My menu in February, illustrated the way that the various experiences and influences I touched on earlier are coming together to inform my cooking. The first course will feature some of the most exciting winter products: silky black cod or punchy local herring (depending on what looks the best that day!), and cauliflower and Brussels sprouts at the peak of their winter sweetness. The format of Hearth and Cellar allows me to choose the best of what's available, and to smoothly adapt to the unexpected.
I'm reaching back to my first winter at Firefly to inspire my salad course. One of my big hits then was a salad of blood oranges and kumquats with Red Russian Kale and fresh goat's cheese. Now, I'm adding depth and maturity to that concept by building it around sprouted French lentils, peppery wild arugula, and lots of brightness from fresh herbs.
Eating a transcendentally tender lamb shoulder in Provence was one of the most memorable experiences I had in France. I'm looking forward to channeling that inspiration by slow-roasting lamb from BN Ranch (who raises the best meat money can buy). I've decided to serve it with a porcini and tomato ragout based on Marcella Hazan's justly famous Tuscan meatloaf. Fusing a favorite recipe from my childhood with inspiration gleaned from my travels makes this dish feel especially personal.
For dessert I'm going to compliment the earthiness of a good dark chocolate mousse with another particularly personal touch. I'll use blackcurrants that I picked in upstate New York with my mother at the height of summer, and canned to brighten up a winter day. Thinking back to the day we spent harvesting perfectly ripe berries will enrich the dish for me as much as their delicate balance of sweet, tart, and bitter flavors.
The intention that I'm able to give my cooking in Hearth and Cellar makes it a rich opportunity for me to develop a unique and delicious style of my own. I've been steadily improving my ability to cook food that speaks for who I am, and how I like to eat.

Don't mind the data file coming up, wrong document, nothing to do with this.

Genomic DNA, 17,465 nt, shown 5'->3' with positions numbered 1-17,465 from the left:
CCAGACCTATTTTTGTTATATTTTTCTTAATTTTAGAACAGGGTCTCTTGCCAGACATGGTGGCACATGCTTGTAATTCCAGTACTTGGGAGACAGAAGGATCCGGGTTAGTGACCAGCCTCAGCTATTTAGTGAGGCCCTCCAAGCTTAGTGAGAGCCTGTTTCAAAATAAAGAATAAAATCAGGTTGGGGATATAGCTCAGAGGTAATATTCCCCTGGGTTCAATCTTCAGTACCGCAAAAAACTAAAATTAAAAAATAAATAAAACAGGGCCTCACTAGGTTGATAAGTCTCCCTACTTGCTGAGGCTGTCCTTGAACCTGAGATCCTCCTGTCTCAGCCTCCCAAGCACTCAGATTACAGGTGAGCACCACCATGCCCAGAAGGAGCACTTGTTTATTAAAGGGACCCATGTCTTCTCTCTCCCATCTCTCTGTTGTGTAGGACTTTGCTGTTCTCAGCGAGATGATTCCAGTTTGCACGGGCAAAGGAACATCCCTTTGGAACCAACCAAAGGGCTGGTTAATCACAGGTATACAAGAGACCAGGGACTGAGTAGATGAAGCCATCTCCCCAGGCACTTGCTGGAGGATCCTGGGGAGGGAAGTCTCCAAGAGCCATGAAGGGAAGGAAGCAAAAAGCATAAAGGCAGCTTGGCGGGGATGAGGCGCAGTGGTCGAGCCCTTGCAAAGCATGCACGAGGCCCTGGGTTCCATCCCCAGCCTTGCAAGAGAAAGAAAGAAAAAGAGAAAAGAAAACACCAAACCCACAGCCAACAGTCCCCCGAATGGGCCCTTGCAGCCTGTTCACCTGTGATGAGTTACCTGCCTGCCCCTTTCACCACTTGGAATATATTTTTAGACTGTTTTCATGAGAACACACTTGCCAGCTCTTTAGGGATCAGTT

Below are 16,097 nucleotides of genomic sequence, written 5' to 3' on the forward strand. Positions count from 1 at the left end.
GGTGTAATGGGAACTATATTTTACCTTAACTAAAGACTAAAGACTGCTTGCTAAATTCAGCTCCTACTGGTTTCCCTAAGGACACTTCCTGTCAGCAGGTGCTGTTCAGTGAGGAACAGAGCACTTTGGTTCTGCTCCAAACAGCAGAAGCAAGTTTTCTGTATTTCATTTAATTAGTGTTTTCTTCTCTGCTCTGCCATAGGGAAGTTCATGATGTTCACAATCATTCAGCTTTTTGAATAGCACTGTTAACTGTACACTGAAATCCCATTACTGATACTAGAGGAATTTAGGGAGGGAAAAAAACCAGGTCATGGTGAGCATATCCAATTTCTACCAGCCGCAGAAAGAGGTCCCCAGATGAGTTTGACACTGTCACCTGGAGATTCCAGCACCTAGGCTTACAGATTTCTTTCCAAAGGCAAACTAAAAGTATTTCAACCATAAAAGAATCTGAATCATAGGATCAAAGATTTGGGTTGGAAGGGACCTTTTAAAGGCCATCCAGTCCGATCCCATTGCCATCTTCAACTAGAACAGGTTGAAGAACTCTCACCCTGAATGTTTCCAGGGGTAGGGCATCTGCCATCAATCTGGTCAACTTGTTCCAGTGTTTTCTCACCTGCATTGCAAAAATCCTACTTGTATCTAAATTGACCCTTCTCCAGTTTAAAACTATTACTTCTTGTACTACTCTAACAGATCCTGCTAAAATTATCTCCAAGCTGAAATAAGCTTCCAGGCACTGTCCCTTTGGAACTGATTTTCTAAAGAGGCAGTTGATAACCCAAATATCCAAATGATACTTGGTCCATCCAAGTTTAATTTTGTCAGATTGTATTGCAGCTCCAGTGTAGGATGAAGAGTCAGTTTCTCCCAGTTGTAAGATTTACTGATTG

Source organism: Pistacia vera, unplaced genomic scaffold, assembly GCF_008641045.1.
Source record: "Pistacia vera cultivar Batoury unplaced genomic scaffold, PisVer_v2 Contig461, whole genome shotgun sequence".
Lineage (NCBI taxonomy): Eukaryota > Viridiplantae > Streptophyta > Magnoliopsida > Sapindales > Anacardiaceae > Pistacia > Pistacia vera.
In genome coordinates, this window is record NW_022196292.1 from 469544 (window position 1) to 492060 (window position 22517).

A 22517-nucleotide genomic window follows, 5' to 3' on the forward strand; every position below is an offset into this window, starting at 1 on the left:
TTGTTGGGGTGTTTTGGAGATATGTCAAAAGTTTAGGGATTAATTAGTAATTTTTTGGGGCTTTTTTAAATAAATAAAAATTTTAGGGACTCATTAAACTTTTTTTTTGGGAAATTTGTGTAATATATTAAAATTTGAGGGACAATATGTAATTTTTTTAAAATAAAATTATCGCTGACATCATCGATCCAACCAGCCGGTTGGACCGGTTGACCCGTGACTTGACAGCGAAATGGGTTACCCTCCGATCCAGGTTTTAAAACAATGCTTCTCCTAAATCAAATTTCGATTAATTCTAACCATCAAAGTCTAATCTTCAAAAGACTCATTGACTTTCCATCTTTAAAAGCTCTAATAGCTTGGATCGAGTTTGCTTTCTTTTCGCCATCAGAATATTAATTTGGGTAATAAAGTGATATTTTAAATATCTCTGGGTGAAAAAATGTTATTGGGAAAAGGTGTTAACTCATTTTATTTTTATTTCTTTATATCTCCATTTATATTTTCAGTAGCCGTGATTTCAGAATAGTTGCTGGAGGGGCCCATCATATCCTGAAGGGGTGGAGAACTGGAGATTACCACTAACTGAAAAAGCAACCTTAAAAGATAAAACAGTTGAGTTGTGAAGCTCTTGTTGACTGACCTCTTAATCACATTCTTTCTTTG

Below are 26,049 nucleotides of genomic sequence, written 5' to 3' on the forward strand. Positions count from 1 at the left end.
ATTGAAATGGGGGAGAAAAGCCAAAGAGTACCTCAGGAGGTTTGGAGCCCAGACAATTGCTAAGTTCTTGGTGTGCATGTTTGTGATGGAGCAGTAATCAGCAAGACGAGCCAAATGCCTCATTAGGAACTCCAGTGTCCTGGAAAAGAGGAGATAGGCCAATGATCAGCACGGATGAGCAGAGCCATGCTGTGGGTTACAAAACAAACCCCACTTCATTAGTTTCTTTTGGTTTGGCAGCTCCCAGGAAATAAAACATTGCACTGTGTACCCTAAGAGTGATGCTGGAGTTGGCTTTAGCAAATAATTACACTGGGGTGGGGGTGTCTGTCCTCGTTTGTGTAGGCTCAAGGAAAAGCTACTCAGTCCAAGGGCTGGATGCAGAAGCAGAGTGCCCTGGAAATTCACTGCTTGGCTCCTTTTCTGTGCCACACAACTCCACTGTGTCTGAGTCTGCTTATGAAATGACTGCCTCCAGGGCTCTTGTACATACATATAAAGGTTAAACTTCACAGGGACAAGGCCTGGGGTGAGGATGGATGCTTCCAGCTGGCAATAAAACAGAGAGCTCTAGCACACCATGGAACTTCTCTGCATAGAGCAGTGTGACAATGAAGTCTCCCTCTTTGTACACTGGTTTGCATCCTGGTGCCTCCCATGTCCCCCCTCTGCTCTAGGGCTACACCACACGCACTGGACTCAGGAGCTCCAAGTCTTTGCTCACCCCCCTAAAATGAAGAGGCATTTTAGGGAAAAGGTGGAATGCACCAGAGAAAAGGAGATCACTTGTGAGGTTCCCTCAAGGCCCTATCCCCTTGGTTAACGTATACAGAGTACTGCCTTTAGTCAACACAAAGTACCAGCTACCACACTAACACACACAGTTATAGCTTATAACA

I also have a much greater opportunity to connect with my guests now than I ever did as a restaurant chef. I work collaboratively with my service partners, so I'm regularly running plates, clearing tables, and discussing the food with guests. I get to see people's initial reactions to my plating, to see what components they enjoy the most, and to answer their questions directly. I feel lucky to have these added opportunities to share the thoughts that inform a dish's creation, and to feel the appreciation from diners for what I'm doing.
In addition to using their beautiful space to host my pop-ups, I work as a cook at Marla Bakery for my "day job." Working there has been one of the unexpected blessings of the last year; the culture is very supportive of collaboration, growth, and creativity. My chef, Andre, has been remarkably encouraging of my contributions to Marla's menus, and I've learned a lot from working with him. Amy Brown and Joe Wolf, the owners of the bakery, have been unbelievably supportive of my fledgling business.
I can see clear improvement in the cooking I do for Marla as a result of my focused work on Hearth and Cellar. I plan to continue doing pop-ups to further develop my food and my business skills, with the long-term goal of opening my own restaurant. I'm confident that the growth I'm realizing now will make me a far better chef and restaurateur when I find the right opportunity.